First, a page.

Underlying diseases were, in descending order of frequency, hypertension, diabetes mellitus, and hyperlipidemia. Although these did not appear to be related to the occurrence of epidermoid cysts, the relationship needs further investigation through long-term and large-scale research. Squamous cell carcinoma and basal cell carcinoma have previously been reported in rare cases of malignancy [5] but carcinoma was not detected in this study [5].
Treatment may be total excision; in some cases, the minimal excision technique presented by Zuber was used [14]. Complications such as inflammation and wound dehiscence have also been reported previously [1] but they did not occur in this study. In this 20-year retrospective study, we report that the incidence of epidermoid cysts among women, as measured by the number of surgeries at our hospital, has increased compared to previous reports. We also report that the incidence of epidermoid cysts on the face has increased compared to previous reports.


Conflict of interest

No potential conflict of interest relevant to this article was reported.

Ethical approval

The study was approved by the Institutional Review Board of Wonkwang University Hospital (IRB No. WKIRB-202006-SB-024) and performed in accordance with the principles of the Declaration of Helsinki. Written informed consents were obtained.

Patient consent

The patients provided written informed consent for the publication and the use of their images.

Fig. 1.
Distribution by year: a total of 432 cases. a)Each year runs from April 1 of the first year to March 31 of the second year (e.g., April 1, 2001, to March 31, 2002).
Fig. 2.
A photograph of an epidermoid cyst, showing a round, movable mass and its punctum (arrow).
Fig. 3.
A sonography image revealing an epidermoid cyst as a 3.07 × 0.94 cm well-defined, oval-shaped, hypoechoic structure located in the subcutaneous tissue.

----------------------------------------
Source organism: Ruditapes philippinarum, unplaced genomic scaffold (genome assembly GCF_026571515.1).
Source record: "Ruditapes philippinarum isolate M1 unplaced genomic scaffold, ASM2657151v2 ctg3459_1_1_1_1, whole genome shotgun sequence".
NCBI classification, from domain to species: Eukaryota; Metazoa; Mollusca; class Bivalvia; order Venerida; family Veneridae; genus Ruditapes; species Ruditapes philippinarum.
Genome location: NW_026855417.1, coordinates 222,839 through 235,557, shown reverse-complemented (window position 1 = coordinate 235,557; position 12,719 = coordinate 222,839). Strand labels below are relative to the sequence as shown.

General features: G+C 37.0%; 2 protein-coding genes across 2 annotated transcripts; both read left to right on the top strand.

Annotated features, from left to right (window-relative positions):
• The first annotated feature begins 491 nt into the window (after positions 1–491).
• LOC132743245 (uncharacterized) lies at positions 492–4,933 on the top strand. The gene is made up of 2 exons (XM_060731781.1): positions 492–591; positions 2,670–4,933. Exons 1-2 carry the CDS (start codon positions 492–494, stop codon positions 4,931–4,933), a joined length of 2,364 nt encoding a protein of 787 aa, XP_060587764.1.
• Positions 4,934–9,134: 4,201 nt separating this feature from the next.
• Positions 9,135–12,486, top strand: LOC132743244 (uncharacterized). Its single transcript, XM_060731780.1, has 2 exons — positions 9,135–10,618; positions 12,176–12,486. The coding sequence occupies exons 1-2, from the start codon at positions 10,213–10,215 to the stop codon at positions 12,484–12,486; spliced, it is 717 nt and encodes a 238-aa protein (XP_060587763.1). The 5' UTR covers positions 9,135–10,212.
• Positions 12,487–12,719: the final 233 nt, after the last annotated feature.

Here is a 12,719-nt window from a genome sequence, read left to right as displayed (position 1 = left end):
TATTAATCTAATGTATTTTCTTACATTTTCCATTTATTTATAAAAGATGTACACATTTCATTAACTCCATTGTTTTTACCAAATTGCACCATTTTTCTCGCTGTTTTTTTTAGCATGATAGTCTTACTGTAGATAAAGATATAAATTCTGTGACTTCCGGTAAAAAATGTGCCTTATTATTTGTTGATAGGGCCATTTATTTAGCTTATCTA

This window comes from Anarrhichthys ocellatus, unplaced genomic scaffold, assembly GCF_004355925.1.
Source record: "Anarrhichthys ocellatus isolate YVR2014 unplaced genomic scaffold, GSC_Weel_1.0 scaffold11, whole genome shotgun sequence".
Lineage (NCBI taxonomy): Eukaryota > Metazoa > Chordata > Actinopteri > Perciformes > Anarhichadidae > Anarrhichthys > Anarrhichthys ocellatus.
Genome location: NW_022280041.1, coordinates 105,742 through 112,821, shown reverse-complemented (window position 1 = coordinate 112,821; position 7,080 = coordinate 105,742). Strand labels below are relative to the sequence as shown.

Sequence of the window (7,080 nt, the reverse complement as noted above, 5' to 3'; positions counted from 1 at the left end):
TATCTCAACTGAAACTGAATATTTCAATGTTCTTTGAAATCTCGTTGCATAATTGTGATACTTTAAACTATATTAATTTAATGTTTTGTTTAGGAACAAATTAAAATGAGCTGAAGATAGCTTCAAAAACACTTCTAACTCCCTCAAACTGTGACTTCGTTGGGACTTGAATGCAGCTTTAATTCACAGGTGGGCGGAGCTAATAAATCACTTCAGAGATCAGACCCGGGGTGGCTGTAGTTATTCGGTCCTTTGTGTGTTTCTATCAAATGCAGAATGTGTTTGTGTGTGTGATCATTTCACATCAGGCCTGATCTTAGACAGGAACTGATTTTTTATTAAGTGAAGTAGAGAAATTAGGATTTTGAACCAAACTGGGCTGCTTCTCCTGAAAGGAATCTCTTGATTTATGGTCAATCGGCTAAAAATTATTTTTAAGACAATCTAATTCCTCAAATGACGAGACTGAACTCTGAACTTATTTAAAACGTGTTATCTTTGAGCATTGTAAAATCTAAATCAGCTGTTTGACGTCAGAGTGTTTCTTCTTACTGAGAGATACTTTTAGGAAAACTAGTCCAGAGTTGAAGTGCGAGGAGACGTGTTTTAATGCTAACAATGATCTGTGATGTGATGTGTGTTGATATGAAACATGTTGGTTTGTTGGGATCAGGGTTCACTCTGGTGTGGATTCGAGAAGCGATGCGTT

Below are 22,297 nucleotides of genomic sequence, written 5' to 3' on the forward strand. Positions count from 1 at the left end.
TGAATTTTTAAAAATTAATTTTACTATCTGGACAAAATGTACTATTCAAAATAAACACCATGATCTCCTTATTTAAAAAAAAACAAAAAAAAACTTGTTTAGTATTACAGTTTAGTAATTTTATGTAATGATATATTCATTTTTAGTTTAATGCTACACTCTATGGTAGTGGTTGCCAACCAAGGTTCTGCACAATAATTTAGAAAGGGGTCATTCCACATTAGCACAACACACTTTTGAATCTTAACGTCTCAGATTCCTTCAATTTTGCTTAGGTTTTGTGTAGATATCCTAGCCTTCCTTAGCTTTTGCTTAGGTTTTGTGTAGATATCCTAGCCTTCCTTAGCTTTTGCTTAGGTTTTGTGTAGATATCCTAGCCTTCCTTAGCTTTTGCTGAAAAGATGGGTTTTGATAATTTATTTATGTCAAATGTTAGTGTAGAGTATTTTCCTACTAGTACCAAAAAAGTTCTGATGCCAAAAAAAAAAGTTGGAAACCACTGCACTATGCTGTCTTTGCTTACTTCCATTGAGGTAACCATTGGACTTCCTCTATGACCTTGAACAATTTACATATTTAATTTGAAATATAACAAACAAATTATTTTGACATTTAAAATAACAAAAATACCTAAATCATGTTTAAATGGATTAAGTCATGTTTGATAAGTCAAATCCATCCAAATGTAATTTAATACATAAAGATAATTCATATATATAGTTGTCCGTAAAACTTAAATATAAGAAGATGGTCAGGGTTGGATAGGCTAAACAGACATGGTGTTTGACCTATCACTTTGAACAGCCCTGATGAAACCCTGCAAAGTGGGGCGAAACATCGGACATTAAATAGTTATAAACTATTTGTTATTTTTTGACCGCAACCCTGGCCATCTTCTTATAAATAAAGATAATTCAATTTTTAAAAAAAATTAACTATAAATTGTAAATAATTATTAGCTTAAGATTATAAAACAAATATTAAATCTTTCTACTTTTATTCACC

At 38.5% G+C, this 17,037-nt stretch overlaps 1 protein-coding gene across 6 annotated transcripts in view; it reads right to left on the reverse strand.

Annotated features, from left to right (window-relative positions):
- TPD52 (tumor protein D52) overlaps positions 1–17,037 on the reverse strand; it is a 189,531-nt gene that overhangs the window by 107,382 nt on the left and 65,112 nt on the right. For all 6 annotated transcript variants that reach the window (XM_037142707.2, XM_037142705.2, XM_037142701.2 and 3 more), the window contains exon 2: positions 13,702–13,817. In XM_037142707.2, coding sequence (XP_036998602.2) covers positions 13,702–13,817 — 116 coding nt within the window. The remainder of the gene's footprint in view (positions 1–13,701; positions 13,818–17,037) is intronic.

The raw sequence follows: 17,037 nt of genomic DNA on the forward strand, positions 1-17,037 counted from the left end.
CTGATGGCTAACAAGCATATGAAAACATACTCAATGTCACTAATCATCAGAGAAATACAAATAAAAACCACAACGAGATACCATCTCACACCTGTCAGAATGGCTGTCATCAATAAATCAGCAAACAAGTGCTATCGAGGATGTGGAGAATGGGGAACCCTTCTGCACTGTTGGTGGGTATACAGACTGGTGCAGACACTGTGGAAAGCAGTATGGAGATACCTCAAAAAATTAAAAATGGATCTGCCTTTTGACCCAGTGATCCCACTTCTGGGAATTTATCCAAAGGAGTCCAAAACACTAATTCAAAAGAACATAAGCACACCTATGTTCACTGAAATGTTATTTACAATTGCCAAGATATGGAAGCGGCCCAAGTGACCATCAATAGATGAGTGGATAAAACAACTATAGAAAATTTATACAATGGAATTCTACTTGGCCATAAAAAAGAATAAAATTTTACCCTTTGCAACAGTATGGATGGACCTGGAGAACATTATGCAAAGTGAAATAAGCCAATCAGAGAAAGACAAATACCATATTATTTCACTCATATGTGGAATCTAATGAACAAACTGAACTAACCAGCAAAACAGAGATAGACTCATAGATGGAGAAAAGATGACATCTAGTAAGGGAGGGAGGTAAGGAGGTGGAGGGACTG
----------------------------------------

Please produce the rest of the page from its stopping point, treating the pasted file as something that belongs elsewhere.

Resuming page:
Fig. 4.
Histopathologic examination. An epidermoid cyst is lined by a squamous epithelium including granular cell layers (thick arrow), and contains laminated keratin (thin arrow) (H&E, ×100).
Table 1.
Distribution by sex and age
Variable Sex
Total (%)
Male Female
Age (yr)
 <10 0 2 2 (0.5)
 10–19 9 11 20 (5.0)
 20–29 48 19 67 (16.8)
 30–39 40 24 64 (16.1)
 40–49 42 28 70 (17.6)
 50–59 44 26 70 (17.6)
 60–69 34 24 58 (14.6)
 70–79 10 16 26 (6.5)
 > 79 10 11 21 (5.3)
Total (%) 237 (59.5) 161 (40.5) 398 (100)
Table 2.
Distribution by the number of lesions
Sex No. of lesions
Total (patients/lesions)
1 2 3
Male 215 20 2 237/261
Female 151 10 0 161/171
Total 366 30 2 398/432
Table 3.
Distribution by location of lesions
Location No. of cases (%)
Face 281 (65.0)
 Frontal 26 (6.0)
 Orbital 47 (10.9)
 Auricular 55 (12.7)
 Nose 12 (2.8)
 Cheek 90 (20.8)
 Temporal 11 (2.5)
 Labial 16 (3.7)
 Mental 24 (5.6)
Scalp 34 (7.9)
Neck 34 (7.9)
 Trunk 47 (10.9)
 Back 34 (7.9)
 Chest 9 (2.1)
 Abdomen 1 (0.2)
 Axilla 3 (0.7)
Upper extremities 17 (3.8)
 Shoulder 5 (1.1)
 Upper arm 1 (0.2)
 Forearm 1 (0.2)
 Wrist 1 (0.2)
 Hand 9 (2.1)
Lower extremities 18 (4.3)
 Buttock 7 (1.7)
 Thigh 6 (1.4)
 Knee 2 (0.5)
 Lower leg 2 (0.5)
 Foot 1 (0.2)
 Scrotum 1 (0.2)
Total 432 (100)
Table 4.
Distribution according to the presence and number of underlying diseases
Underlying disease No. of patients (%)
Present 98 (24.6)
 1 Disease 55 (13.8)
 2 Diseases 31 (7.8)
 3 Diseases 11 (2.8)
 4 Diseases 1 (0.2)
Absent 300 (75.4)
Total 398 (100)
Table 5.
Number of patients according to the underlying disease
Underlying disease No. of patients
Hypertension 71
Diabetes mellitus 45
Hyperlipidemia 11
Angina 8
Cerebral infarction 3
Breast cancer 3
Gastric cancer 3
Hyperthyroidism 2
Colon cancer 2
End-stage renal disease 2
Prostate cancer 1
Thyroid cancer 1
Bladder cancer 1
Hypothyroidism 1